In a 7.2 Grantland piece called “Across the Universe: How World-Building Blockbusters Have Changed the Art of Screenwriting,” Kevin Lincoln discusses (a) the game of universe-building and (b) continuity in the service of a franchise with screenwriter John August (Go, Corpse Bride, Frankenweenie). Lincoln doesn’t quite ask why the scripts for almost all franchise blockbusters (with the curious exception of the two Captain America films) are spiritually suffocating, reprehensibly robotic and generally awful in terms of delivering intrigue or any kind of unusual flavor or humor or sliders or curves or palmballs. Pretty much everything that happens in these moronathons is a straight, over-the-plate fastball, but the main problem, story-integrity-wise, is that none are meant to be stand-aloners. Yes, old news — August is mostly re-stating things for the slowboats.

August observation #1: “So it’s this weird blend of wanting to create the best two-hour movie you possibly can and having to sort of function as a TV showrunner, charting out the whole series, even though as a screenwriter, you’re only going to get paid for that one movie.” August observation #2: “The more that has come before you, the tighter the circle of expectations is on you. Often the expectations the studio has are expectations the audience has. They’ve created this very small window of what they feel is a reasonable acceptance of an idea.”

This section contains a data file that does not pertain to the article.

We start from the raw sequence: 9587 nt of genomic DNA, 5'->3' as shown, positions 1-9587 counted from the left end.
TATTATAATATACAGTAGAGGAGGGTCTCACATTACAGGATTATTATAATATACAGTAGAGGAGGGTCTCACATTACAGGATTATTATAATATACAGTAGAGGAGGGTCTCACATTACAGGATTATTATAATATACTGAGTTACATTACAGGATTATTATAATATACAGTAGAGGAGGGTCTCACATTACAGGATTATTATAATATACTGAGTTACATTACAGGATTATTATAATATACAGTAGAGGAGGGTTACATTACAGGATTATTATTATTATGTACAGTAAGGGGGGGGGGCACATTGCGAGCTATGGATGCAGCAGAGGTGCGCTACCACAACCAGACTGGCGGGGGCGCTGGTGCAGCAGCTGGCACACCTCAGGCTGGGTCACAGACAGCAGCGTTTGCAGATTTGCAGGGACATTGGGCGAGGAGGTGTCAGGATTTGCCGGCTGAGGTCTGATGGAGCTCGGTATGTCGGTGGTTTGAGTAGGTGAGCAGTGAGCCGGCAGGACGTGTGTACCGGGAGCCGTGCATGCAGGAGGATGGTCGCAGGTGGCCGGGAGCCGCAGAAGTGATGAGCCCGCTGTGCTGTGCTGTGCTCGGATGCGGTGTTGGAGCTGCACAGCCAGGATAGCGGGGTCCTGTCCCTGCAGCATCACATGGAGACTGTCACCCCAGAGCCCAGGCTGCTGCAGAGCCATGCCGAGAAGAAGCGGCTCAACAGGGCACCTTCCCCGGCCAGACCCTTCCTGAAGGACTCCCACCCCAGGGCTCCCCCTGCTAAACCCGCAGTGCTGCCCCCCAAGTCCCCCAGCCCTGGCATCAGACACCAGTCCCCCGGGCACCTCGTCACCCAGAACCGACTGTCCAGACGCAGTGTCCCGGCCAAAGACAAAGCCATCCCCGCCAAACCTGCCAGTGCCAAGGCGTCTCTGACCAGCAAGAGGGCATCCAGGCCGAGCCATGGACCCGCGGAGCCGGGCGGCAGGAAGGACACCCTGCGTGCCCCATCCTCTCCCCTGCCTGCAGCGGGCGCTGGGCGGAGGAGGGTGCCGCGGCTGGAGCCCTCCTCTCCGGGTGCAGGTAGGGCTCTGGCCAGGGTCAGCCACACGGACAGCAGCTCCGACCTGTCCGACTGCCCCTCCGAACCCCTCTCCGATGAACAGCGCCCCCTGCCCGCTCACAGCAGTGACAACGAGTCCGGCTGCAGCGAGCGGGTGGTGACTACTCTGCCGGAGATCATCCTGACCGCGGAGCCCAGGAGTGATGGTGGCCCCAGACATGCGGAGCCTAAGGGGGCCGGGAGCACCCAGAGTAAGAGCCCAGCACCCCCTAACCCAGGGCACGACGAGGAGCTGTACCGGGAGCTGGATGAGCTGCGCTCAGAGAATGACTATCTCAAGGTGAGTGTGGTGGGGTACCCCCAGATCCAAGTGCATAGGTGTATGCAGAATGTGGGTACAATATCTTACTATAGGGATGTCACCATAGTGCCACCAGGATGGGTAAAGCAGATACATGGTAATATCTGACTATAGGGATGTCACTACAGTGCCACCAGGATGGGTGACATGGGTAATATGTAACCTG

That’s the whole thing, the whole cancer right there. Cyborg production execs don’t want movies that work on their own terms — they want franchisable crap comic-book concepts with a blueprint that points in a pre-determined direction, but which may never be built by anything resembling a fleet imagination. They want all this within “a very small window” that is determined by “what THEY feel is a reasonable acceptance of an idea.”